i'm working on a laser timer using arduino and i saw that using direct port manipulation can have a really better time precision. My only concern is about serial communication, because i am using some pins for a software serial, and i don't know how to set them in the ports register. The pins are the 4 and 5, and the number 3 is the trigger output, unluckily this pinset cannot change. How should i set them in the DDRD? I'm using an Arduino Nano board

  • 2
    Don't. Just avoid touching them. Commented Dec 30, 2016 at 8:29
  • To manage a SoftwareSerial object different from the default Serial, take a look to the "Arduino - Software Serial Example". A possible setting could be SoftwareSerial mySerial(4, 5); // RX=4, TX=5.
    – J. Piquard
    Commented Dec 30, 2016 at 14:14
  • A DIY attempt to revise the software serial libraries may not yield improvement - experienced programmers have already done that and published their versions, looking at those alternatives might be productive but reworking the implementation itself will require a fairly advanced understanding to end up with something functional, let alone better. Also keep in mind that changing the direction of an I/O more efficiently is only a win if it happens often, which wouldn't be the case for an interface where RX and TX have distinct wires. Commented Dec 31, 2016 at 18:46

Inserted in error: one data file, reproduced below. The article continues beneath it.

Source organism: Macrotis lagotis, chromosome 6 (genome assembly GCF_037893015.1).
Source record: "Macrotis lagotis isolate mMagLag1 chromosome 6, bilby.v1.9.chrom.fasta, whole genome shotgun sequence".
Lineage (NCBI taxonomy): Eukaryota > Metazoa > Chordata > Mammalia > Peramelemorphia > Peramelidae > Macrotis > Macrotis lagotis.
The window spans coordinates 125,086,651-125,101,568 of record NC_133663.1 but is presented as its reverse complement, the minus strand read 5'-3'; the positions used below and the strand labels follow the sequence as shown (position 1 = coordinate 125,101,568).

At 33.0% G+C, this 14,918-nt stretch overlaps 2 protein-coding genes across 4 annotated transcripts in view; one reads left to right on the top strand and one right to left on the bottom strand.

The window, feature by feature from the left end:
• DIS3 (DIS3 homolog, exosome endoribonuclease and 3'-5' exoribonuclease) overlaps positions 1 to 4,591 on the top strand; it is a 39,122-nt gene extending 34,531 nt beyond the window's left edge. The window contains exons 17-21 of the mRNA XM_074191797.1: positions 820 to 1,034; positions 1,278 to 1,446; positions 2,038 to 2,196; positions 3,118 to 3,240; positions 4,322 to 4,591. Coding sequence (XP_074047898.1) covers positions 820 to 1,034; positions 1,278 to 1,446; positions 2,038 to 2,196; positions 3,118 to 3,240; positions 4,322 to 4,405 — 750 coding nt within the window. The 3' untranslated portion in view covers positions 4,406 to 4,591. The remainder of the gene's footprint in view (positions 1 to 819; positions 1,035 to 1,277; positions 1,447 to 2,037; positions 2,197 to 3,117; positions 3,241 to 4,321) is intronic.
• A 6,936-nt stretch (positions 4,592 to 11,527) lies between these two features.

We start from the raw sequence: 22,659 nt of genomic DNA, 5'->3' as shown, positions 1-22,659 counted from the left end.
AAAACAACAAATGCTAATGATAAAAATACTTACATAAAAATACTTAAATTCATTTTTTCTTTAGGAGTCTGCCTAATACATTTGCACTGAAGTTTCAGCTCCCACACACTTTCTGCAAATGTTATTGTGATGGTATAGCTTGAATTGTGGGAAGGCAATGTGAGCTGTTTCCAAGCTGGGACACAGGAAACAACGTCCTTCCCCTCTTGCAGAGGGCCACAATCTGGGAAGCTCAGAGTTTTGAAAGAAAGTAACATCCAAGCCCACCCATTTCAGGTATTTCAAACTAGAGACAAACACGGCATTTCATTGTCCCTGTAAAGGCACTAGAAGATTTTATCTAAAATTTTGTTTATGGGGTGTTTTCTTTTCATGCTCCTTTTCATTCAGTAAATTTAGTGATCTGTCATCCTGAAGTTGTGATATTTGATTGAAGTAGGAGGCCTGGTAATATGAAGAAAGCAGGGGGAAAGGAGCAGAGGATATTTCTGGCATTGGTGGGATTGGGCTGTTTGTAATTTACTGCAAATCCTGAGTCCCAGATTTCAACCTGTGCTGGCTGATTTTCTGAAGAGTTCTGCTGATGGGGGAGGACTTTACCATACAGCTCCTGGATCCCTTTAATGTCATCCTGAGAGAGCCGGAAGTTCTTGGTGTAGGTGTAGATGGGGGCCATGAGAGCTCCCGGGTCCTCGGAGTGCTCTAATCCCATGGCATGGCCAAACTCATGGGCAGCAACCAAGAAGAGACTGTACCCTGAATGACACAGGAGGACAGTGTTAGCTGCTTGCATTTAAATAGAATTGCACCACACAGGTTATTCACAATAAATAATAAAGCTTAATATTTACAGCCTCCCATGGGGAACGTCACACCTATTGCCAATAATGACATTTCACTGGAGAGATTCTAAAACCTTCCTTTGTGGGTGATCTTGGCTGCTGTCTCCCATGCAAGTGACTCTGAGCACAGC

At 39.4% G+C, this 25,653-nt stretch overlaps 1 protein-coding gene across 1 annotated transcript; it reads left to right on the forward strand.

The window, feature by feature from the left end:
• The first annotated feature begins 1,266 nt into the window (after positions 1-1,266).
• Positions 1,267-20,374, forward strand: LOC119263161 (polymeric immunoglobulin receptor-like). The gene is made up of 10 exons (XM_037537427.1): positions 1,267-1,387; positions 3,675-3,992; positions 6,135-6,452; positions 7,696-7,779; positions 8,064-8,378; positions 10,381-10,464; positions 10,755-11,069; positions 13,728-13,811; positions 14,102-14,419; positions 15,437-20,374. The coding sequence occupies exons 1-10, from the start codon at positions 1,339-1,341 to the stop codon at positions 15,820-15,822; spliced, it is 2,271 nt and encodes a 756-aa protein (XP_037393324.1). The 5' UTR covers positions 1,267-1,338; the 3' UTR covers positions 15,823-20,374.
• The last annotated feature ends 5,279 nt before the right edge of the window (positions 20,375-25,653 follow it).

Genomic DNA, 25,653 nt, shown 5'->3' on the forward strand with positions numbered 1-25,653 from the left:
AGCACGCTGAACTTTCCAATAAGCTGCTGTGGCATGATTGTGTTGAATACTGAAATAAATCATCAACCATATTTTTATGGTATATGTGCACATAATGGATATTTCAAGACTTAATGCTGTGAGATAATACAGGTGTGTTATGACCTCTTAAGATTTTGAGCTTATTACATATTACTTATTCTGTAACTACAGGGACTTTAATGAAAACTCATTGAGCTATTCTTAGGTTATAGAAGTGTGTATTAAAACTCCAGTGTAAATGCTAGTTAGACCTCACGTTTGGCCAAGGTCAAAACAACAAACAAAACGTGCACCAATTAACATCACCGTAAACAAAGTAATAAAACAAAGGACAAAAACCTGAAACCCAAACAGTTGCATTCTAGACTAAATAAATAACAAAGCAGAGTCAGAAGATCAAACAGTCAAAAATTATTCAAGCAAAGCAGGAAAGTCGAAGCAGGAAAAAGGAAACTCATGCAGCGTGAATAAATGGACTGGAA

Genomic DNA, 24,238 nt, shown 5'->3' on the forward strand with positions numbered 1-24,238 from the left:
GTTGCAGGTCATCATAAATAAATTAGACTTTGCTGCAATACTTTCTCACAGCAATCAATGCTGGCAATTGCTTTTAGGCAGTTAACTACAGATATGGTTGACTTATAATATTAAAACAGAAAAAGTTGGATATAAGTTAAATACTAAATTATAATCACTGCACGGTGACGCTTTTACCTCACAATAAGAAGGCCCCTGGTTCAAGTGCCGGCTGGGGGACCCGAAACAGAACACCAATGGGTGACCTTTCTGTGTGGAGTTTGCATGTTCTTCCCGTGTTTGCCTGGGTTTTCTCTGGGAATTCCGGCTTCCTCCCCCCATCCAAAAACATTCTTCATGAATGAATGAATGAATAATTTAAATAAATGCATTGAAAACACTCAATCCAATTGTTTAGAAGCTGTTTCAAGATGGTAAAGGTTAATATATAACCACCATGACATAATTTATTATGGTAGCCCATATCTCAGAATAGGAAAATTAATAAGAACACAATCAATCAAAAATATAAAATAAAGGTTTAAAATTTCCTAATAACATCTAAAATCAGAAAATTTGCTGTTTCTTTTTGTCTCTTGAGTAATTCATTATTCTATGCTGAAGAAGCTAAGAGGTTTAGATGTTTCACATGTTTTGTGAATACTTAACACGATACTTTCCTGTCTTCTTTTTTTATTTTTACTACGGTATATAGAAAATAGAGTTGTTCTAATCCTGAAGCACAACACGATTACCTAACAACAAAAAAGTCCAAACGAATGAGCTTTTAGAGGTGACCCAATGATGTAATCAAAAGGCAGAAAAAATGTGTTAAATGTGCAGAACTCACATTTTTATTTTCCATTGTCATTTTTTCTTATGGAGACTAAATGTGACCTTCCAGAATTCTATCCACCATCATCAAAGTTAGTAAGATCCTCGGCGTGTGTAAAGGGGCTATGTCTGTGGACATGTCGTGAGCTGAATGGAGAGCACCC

1 Answer 1


You can modify a single or multiple bits in a register by using a Read-Modify-Write approach. Essentially something like this:

byte temp = DDRD;
temp = (temp & ~(bitmask)) | bits_to_set;
DDRD = temp;

In the above code, bitmask is some value with the bit or bits you want to modify set - e.g. if you want to change bits 4 and 5, it would be (_BV(4) | _BV(5)) or just (0b00110000). bits_to_set is a value with all bits that you want to be one set - e.g. if you want bit 5 to be a 1, it would be (_BV(5)) or (0b00100000).

What the code does is to first get the current value of the register you want to manipulate. Then it will clear only the bits which you want to modify to 0 by using bitwise AND on the temp value. Next it will set only the bits you want to change to be set by using a bitwise OR. Finally it writes it back to the register.

If you are using interrupts which, you may wish to do this atomically (so that the register is not changed by an interrupt occurring before the new value is written back). You can do this by wrapping the above code in:

byte oldSREG = SREG;
SREG = oldSREG; 

Which will clear the global interrupt flag to pause any interrupts, and then will restore the value of it afterwards.

If you just want to change a single bit in a register you can optimise this code down to one of the following examples:

DDRD |= _BV(4); //Set bit 4
DDRD &= ~_BV(5); //Clear bit 5

Again you may want to do this atomically as it may compile to a Read-Modify-Write access.

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